Do we understand that Governments have a duty to regulate market behaviour, but ought to avoid becoming a market player?
Do we accept the revelation that markets too, are social institutions, whose players, too, have responsibilities as well as rights?
Do we recognise that the key equality that we seek, is not equality of outcome - or even, as I used to think, equality of opportunity - but equality of access?
And do we understand that, because of this, the free market and strong competition are the best means by which ordinary people can get access to what is otherwise always going to be dominated by the bandit capitalists and the economically powerful?
Perhaps most difficult of all for us as self confessed radicals; are we prepared, to liberate the great institutions that deliver our public services - education, health, justice, welfare - from the clammy embrace of corporatism, whether national or local, in order to make them human in scale and responsive to the interests of the consumer, not the producer?
We have become far too staid, far too conservative - yes, conservative - in our thinking about public services in the Liberal Democrats.
As liberals, our place is to be on the side of the citizen, not the state. Of the consumer, not the producer. What matters is not who provides the service, but how good the service is.
You know, in Jo Grimond’s time we used to have a slogan. ‘We hate the Tories. But we distrust the state.’ It’s not a bad one for the years ahead!
Now to the bit I’ve dreaded.
I hate goodbyes. So I will use the words of one of my heroes, William Wilberforce. A few days before his death he wrote his last letter to a friend who had asked him, how he had done this extraordinary thing, the conquest of slavery. He wrote this: ‘We did not march as a marshalled army towards a distant obelisk. We travelled the highways and byways, gathering friends and flowers as we went.’
Over the last 11 years we have travelled many highways and by-ways together. And Jane and I have gathered so many friends and so many flowers. You have given me, quite simply, the pride and the purpose of my life. To have had the privilege to lead you has been the greatest thing I have ever done - or ever will do.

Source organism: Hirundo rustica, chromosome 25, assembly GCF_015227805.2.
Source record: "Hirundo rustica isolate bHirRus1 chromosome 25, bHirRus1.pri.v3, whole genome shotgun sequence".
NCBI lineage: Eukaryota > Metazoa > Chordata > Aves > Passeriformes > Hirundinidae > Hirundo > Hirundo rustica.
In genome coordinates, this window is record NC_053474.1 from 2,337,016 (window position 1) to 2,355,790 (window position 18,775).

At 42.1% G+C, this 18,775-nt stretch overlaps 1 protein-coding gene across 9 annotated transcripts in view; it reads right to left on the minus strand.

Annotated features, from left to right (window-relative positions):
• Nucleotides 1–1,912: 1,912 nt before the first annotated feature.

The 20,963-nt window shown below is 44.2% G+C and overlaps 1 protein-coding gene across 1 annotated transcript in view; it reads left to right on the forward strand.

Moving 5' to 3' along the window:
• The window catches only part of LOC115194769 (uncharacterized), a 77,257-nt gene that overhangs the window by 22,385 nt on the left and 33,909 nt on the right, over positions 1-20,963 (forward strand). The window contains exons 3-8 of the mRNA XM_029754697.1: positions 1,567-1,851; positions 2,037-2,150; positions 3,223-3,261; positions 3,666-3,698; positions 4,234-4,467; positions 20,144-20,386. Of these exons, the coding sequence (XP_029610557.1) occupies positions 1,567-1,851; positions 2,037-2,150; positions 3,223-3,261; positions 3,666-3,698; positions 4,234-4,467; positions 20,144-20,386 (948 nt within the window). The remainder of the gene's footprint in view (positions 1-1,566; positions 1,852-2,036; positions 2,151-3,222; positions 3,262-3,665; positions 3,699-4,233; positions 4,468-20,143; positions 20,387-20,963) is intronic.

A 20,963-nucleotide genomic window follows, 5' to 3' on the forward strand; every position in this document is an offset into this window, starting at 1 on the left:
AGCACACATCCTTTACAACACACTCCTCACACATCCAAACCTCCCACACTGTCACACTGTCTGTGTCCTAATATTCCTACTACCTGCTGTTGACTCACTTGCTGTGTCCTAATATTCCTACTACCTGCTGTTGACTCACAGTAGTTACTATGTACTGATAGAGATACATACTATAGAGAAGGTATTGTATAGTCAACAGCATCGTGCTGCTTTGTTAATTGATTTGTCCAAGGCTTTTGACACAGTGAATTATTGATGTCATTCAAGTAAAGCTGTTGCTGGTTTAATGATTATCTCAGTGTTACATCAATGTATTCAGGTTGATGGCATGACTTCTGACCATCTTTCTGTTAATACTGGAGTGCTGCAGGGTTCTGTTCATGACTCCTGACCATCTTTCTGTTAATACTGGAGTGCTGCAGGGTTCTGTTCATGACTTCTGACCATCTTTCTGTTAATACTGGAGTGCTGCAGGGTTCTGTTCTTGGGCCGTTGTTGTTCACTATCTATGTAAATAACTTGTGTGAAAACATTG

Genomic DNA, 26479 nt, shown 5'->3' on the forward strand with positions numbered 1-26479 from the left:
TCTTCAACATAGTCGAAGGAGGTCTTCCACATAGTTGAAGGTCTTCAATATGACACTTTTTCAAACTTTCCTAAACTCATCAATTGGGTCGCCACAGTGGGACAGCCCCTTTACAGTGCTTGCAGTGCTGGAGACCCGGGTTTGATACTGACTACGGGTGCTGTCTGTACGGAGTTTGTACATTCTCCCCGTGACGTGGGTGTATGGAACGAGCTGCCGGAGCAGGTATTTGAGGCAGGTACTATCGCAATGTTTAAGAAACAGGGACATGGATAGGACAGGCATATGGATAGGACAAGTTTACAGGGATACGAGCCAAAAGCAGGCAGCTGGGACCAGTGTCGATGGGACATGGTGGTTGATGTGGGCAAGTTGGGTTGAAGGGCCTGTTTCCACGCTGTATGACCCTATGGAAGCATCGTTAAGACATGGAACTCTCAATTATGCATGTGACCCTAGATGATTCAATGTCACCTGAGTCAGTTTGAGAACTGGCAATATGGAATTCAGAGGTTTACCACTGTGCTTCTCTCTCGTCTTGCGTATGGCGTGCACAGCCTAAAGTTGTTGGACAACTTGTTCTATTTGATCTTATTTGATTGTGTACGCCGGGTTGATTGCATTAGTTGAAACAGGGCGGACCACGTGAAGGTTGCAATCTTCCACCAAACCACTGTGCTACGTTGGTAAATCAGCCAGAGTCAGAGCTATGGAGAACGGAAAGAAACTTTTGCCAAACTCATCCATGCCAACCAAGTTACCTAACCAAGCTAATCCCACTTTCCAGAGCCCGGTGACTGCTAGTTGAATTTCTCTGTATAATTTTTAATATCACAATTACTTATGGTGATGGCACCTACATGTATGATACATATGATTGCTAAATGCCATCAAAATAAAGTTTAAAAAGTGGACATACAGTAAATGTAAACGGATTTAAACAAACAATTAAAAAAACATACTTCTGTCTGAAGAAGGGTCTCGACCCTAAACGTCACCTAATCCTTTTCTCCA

And you have been a great Party to lead.
Which is not the same thing, incidentally, as an easy Party to lead. You have been uncompromising at times, when I wanted you to bend a little. Uncomfortable at others, when I could have done with an easier ride. You have been unbelievably stubborn when I tried to take you in a direction you didn’t want to go. And unbelievably curmudgeonly at times when I thought I was delivering you a success.
But you have been recklessly generous in forgiving my faults. Indomitable, especially when we had to face defeat. And through it all, you have done all I have asked of you and more. So often I left Westminster tired and dejected, to go out to meet you and campaign with you, in the knowledge that it was my job to inspire you. But ending up with you inspiring me by your trust and your hope and your unshakeable will to win.
And we have achieved great things together.
Things which they said could not be done - but which we have done. We have given millions of our fellow citizens the benefit of government informed by the things we stand for.
We have helped to bring a tidal wave of change which will, for ever, alter the nature of the country that we serve.
We have laid the foundation stone, at last, for a modern Britain, in which the liberal ideal will be stronger and more relevant than it has been since the very earliest years of this century.
It has been a privilege to have been a member of this Party these last 11 years, let alone its leader. And I have been able to hand over that leadership to Charles Kennedy, with pride and love and confidence.
I can think of no good way to end this. So I will do so with what my grandmother used to tell me was the Irishman’s blessing.
May the road rise with you. May the wind always be at your back. May the sun shine warm upon your face. And the rain fall soft upon your fields. And until we meet again, May God hold you in the hollow of his hand.